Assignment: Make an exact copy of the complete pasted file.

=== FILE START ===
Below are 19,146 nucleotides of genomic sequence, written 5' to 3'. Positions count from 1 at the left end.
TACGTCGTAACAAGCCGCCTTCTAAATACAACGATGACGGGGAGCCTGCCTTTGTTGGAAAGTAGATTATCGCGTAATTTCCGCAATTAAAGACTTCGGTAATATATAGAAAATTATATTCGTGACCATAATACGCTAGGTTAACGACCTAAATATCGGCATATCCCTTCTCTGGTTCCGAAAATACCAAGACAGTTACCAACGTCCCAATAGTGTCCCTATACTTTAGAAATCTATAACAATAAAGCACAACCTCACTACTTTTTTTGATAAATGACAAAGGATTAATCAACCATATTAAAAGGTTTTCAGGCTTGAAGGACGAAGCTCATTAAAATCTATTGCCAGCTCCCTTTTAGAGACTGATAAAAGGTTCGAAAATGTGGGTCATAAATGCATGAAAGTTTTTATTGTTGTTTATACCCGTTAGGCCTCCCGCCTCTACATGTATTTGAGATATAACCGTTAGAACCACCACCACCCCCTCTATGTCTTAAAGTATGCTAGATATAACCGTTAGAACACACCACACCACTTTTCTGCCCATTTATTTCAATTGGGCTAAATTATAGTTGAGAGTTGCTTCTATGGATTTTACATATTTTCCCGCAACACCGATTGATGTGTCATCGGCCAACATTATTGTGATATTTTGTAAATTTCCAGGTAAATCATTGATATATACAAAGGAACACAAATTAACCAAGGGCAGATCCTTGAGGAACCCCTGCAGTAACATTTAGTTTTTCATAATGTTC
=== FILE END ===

Below are 19,146 nucleotides of genomic sequence, written 5' to 3'. Positions count from 1 at the left end.
TACGTCGTAACAAGCCGCCTTCTAAATACAACGATGACGGGGAGCCTGCCTTTGTTGGAAAGTAGATTATCGCGTAATTTCCGCAATTAAAGACTTCGGTAATATATAGAAAATTATATTCGTGACCATAATACGCTAGGTTAACGACCTAAATATCGGCATATCCCTTCTCTGGTTCCGAAAATACCAAGACAGTTACCAACGTCCCAATAGTGTCCCTATACTTTAGAAATCTATAACAATAAAGCACAACCTCACTACTTTTTTTGATAAATGACAAAGGATTAATCAACCATATTAAAAGGTTTTCAGGCTTGAAGGACGAAGCTCATTAAAATCTATTGCCAGCTCCCTTTTAGAGACTGATAAAAGGTTCGAAAATGTGGGTCATAAATGCATGAAAGTTTTTATTGTTGTTTATACCCGTTAGGCCTCCCGCCTCTACATGTATTTGAGATATAACCGTTAGAACCACCACCACCCCCTCTATGTCTTAAAGTATGCTAGATATAACCGTTAGAACACACCACACCACTTTTCTGCCCATTTATTTCAATTGGGCTAAATTATAGTTGAGAGTTGCTTCTATGGATTTTACATATTTTCCCGCAACACCGATTGATGTGTCATCGGCCAACATTATTGTGATATTTTGTAAATTTCCAGGTAAATCATTGATATATACAAAGGAACACAAATTAACCAAGGGCAGATCCTTGAGGAACCCCTGCAGTAACATTTAGTTTTTCATAATGTTC